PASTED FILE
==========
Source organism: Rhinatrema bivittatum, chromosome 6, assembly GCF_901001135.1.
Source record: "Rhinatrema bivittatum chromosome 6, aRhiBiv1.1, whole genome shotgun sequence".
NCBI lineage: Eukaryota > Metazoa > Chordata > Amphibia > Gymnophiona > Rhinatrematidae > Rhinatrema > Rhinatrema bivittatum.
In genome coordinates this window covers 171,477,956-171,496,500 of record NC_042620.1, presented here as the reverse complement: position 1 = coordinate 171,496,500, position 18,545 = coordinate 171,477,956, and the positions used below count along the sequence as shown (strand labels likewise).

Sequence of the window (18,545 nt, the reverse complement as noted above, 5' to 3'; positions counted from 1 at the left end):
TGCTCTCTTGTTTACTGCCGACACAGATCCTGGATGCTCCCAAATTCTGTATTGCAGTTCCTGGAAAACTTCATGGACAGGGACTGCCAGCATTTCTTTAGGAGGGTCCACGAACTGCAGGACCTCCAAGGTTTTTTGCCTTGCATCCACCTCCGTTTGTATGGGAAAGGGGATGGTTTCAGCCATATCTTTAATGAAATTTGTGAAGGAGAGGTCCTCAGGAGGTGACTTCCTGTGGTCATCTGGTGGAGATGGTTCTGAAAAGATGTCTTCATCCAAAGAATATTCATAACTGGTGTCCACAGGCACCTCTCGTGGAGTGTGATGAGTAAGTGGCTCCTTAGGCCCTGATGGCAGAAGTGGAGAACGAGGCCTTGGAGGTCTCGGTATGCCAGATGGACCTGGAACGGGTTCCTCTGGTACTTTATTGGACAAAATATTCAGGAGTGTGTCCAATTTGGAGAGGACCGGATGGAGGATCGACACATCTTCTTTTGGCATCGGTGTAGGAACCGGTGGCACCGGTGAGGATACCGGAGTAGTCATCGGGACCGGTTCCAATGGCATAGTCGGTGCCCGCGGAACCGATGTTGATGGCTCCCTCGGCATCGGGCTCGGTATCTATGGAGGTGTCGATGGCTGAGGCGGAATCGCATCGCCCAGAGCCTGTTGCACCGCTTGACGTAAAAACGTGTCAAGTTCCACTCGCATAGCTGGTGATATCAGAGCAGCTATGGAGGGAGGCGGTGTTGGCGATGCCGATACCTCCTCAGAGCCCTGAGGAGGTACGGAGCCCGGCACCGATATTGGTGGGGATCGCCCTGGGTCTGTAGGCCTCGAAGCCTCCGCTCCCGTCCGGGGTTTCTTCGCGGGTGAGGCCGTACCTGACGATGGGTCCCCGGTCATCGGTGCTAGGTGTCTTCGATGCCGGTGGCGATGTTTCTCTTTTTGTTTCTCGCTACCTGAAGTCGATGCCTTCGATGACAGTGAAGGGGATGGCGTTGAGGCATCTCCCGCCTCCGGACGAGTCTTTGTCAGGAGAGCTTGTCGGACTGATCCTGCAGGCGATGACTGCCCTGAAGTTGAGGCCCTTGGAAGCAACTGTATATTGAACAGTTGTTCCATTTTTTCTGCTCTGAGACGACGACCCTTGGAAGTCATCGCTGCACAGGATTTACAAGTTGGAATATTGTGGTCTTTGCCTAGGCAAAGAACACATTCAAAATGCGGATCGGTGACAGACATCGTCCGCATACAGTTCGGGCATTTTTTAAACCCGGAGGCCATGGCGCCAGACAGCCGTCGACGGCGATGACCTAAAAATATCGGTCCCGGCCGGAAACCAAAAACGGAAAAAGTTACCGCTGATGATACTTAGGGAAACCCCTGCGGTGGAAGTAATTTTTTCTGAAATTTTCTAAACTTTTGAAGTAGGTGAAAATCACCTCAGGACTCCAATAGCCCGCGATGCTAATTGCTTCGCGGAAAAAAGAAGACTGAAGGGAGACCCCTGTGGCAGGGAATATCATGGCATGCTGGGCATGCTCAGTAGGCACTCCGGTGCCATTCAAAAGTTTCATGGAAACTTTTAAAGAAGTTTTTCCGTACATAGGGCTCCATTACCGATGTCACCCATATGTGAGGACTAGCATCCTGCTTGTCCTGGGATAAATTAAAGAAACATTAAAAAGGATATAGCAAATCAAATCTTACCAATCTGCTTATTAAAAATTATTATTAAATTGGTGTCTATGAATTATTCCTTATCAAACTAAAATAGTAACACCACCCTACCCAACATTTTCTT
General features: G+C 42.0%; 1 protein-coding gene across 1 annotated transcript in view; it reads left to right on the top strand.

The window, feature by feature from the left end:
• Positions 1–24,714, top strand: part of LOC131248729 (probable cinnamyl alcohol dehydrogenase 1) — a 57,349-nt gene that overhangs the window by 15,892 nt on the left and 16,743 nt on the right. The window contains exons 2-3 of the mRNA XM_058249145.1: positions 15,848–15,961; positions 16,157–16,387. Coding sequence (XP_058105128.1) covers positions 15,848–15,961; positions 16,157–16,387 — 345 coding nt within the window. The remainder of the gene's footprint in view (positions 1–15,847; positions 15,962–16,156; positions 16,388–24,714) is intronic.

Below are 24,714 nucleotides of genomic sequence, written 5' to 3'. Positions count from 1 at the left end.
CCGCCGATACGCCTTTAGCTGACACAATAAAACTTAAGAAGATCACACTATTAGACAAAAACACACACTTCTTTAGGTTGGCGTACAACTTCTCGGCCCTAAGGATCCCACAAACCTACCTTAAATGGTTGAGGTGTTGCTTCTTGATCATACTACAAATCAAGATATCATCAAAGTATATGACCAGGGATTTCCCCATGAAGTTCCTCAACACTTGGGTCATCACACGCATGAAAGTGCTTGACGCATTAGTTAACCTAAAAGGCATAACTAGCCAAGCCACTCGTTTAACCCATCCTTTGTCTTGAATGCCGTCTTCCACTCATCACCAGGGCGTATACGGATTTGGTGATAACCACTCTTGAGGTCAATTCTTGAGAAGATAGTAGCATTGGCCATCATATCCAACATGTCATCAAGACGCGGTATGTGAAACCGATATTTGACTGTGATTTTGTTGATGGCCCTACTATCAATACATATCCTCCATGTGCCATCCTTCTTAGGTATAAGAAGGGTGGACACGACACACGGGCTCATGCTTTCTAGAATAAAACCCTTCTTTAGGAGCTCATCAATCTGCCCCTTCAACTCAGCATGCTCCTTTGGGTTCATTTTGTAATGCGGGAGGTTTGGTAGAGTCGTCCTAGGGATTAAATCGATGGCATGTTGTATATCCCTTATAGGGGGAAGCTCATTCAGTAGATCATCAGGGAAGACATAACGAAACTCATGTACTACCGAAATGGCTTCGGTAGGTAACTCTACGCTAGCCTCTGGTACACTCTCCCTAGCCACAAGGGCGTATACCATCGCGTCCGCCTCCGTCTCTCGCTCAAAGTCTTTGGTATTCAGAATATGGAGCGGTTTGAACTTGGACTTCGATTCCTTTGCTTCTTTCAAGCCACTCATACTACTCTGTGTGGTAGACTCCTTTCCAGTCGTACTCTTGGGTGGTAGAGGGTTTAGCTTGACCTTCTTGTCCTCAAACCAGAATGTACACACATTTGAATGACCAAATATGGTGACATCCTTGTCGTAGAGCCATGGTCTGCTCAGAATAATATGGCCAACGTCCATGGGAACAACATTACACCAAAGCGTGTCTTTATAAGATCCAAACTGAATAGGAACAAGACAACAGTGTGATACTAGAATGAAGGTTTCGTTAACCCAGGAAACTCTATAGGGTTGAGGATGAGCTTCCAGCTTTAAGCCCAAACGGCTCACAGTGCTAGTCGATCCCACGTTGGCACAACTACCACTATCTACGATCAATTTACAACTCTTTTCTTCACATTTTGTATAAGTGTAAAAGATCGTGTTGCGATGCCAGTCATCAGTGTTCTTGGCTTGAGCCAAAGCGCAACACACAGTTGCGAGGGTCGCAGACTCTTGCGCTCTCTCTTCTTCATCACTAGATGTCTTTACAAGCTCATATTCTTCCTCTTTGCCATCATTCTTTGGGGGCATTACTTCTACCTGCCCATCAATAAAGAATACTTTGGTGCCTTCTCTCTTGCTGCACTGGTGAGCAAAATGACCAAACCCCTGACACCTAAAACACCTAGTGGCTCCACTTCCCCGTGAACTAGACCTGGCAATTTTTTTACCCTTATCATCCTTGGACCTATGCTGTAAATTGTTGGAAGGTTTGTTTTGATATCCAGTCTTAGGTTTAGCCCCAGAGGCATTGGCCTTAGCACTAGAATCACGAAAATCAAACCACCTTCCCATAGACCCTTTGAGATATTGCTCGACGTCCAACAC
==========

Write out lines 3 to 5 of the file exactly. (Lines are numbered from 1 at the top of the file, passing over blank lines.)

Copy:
NCBI lineage: Eukaryota > Metazoa > Chordata > Amphibia > Gymnophiona > Rhinatrematidae > Rhinatrema > Rhinatrema bivittatum.
In genome coordinates this window covers 171,477,956-171,496,500 of record NC_042620.1, presented here as the reverse complement: position 1 = coordinate 171,496,500, position 18,545 = coordinate 171,477,956, and the positions used below count along the sequence as shown (strand labels likewise).

Sequence of the window (18,545 nt, the reverse complement as noted above, 5' to 3'; positions counted from 1 at the left end):